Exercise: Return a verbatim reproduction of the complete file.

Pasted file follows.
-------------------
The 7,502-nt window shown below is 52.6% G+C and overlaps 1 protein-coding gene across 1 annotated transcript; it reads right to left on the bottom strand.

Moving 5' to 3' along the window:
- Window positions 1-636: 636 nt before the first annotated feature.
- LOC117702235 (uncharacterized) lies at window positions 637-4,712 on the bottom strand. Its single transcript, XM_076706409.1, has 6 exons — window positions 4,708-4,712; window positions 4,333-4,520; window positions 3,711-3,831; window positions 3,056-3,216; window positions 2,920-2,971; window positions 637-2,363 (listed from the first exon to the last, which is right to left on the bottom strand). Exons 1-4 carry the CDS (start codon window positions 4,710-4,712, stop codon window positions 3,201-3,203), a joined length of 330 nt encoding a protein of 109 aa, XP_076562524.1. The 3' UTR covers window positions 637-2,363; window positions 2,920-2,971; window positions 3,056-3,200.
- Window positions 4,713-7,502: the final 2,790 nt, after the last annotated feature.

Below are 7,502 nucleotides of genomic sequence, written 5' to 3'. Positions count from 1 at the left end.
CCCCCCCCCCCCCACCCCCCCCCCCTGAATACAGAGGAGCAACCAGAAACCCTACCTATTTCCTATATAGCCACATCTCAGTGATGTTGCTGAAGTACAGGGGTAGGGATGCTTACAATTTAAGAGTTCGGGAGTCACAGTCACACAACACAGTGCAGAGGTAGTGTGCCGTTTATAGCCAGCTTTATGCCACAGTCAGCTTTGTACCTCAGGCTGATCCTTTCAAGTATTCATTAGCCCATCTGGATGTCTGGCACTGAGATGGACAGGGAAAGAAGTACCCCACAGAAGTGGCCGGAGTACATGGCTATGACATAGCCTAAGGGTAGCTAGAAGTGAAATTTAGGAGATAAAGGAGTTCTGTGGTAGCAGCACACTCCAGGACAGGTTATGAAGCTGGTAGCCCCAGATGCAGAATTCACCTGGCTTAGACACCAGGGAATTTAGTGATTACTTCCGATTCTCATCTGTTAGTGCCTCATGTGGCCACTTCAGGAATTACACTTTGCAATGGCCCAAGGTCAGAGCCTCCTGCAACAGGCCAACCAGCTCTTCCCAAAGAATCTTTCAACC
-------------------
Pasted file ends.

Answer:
The 7,502-nt window shown below is 52.6% G+C and overlaps 1 protein-coding gene across 1 annotated transcript; it reads right to left on the bottom strand.

Moving 5' to 3' along the window:
- Window positions 1-636: 636 nt before the first annotated feature.
- LOC117702235 (uncharacterized) lies at window positions 637-4,712 on the bottom strand. Its single transcript, XM_076706409.1, has 6 exons — window positions 4,708-4,712; window positions 4,333-4,520; window positions 3,711-3,831; window positions 3,056-3,216; window positions 2,920-2,971; window positions 637-2,363 (listed from the first exon to the last, which is right to left on the bottom strand). Exons 1-4 carry the CDS (start codon window positions 4,710-4,712, stop codon window positions 3,201-3,203), a joined length of 330 nt encoding a protein of 109 aa, XP_076562524.1. The 3' UTR covers window positions 637-2,363; window positions 2,920-2,971; window positions 3,056-3,200.
- Window positions 4,713-7,502: the final 2,790 nt, after the last annotated feature.

Below are 7,502 nucleotides of genomic sequence, written 5' to 3'. Positions count from 1 at the left end.
CCCCCCCCCCCCCACCCCCCCCCCCTGAATACAGAGGAGCAACCAGAAACCCTACCTATTTCCTATATAGCCACATCTCAGTGATGTTGCTGAAGTACAGGGGTAGGGATGCTTACAATTTAAGAGTTCGGGAGTCACAGTCACACAACACAGTGCAGAGGTAGTGTGCCGTTTATAGCCAGCTTTATGCCACAGTCAGCTTTGTACCTCAGGCTGATCCTTTCAAGTATTCATTAGCCCATCTGGATGTCTGGCACTGAGATGGACAGGGAAAGAAGTACCCCACAGAAGTGGCCGGAGTACATGGCTATGACATAGCCTAAGGGTAGCTAGAAGTGAAATTTAGGAGATAAAGGAGTTCTGTGGTAGCAGCACACTCCAGGACAGGTTATGAAGCTGGTAGCCCCAGATGCAGAATTCACCTGGCTTAGACACCAGGGAATTTAGTGATTACTTCCGATTCTCATCTGTTAGTGCCTCATGTGGCCACTTCAGGAATTACACTTTGCAATGGCCCAAGGTCAGAGCCTCCTGCAACAGGCCAACCAGCTCTTCCCAAAGAATCTTTCAACC